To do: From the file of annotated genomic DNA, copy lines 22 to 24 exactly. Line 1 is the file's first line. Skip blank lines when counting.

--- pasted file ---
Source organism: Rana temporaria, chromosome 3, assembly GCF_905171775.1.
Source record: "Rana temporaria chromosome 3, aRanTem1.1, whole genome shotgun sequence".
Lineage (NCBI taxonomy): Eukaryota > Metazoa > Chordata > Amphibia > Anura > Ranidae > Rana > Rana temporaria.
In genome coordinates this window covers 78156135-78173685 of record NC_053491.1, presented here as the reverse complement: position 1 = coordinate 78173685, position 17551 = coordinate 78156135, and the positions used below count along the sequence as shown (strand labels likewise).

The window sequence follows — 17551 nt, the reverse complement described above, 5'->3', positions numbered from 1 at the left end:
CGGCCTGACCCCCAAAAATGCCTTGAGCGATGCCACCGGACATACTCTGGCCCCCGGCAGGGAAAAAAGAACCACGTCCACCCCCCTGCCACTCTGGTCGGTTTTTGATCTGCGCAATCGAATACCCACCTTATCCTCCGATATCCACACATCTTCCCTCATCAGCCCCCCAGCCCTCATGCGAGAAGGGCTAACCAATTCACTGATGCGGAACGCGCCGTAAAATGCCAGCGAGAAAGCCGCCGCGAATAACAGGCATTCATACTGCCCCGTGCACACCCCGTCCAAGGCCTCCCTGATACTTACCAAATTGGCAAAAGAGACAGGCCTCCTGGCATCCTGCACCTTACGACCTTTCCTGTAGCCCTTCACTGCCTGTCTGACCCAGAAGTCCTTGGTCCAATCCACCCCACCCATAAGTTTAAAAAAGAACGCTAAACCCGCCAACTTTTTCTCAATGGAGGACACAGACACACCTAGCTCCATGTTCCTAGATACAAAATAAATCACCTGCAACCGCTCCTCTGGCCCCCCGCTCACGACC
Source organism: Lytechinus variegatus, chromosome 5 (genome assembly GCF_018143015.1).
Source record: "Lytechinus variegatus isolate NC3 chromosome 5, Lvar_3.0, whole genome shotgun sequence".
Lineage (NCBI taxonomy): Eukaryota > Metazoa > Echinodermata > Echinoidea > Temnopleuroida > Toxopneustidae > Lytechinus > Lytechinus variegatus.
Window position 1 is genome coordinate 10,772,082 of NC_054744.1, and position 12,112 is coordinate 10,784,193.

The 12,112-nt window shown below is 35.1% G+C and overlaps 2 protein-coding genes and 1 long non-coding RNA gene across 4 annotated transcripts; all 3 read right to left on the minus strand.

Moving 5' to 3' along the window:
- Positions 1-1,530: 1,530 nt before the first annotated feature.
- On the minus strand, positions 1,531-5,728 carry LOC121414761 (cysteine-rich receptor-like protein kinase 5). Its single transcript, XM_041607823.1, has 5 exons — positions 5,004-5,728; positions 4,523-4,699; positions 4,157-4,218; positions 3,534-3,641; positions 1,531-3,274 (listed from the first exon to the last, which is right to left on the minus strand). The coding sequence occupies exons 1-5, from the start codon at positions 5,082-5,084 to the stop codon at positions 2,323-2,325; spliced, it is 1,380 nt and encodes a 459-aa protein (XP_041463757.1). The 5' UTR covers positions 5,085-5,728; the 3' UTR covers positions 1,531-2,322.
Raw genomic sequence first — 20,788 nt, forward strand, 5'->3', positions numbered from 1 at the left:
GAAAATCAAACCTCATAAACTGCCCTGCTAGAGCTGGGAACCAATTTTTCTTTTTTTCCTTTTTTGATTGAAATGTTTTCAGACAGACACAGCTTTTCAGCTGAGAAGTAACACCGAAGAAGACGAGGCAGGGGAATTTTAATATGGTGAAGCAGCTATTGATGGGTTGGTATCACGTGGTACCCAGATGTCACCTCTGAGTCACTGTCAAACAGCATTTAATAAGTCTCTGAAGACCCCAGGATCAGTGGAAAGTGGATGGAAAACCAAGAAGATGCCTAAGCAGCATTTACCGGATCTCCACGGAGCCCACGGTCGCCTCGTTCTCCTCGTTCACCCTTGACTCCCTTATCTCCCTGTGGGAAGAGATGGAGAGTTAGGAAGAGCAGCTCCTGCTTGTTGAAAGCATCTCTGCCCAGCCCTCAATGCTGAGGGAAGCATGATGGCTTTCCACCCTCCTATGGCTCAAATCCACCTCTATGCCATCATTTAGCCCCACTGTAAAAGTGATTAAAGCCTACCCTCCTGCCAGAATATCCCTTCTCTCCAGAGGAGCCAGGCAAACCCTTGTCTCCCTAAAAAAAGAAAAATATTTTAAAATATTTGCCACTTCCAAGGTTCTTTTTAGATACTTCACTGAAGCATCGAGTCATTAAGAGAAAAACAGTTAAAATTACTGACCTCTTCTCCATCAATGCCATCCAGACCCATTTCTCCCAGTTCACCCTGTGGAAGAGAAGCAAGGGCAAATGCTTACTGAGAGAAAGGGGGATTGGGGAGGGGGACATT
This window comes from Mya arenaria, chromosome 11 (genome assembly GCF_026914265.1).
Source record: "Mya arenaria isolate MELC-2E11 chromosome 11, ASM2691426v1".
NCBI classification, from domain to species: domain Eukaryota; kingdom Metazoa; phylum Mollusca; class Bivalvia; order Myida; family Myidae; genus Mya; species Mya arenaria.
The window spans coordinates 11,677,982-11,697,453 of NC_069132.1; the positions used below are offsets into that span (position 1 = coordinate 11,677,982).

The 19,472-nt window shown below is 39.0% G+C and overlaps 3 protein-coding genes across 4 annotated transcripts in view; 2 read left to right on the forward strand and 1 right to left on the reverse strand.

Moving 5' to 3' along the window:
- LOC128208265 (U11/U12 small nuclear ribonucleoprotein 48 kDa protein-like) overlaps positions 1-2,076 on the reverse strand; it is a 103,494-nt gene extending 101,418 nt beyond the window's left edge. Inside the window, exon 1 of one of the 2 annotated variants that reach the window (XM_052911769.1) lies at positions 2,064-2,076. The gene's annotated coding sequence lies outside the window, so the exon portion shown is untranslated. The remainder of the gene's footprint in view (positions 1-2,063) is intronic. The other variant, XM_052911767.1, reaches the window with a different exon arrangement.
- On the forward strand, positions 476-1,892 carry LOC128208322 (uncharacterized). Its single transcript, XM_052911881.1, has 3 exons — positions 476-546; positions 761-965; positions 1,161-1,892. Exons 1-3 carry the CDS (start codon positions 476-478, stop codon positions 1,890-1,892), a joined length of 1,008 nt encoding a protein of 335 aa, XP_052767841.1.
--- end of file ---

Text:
Moving 5' to 3' along the window:
- LOC128208265 (U11/U12 small nuclear ribonucleoprotein 48 kDa protein-like) overlaps positions 1-2,076 on the reverse strand; it is a 103,494-nt gene extending 101,418 nt beyond the window's left edge. Inside the window, exon 1 of one of the 2 annotated variants that reach the window (XM_052911769.1) lies at positions 2,064-2,076. The gene's annotated coding sequence lies outside the window, so the exon portion shown is untranslated. The remainder of the gene's footprint in view (positions 1-2,063) is intronic. The other variant, XM_052911767.1, reaches the window with a different exon arrangement.
- On the forward strand, positions 476-1,892 carry LOC128208322 (uncharacterized). Its single transcript, XM_052911881.1, has 3 exons — positions 476-546; positions 761-965; positions 1,161-1,892. Exons 1-3 carry the CDS (start codon positions 476-478, stop codon positions 1,890-1,892), a joined length of 1,008 nt encoding a protein of 335 aa, XP_052767841.1.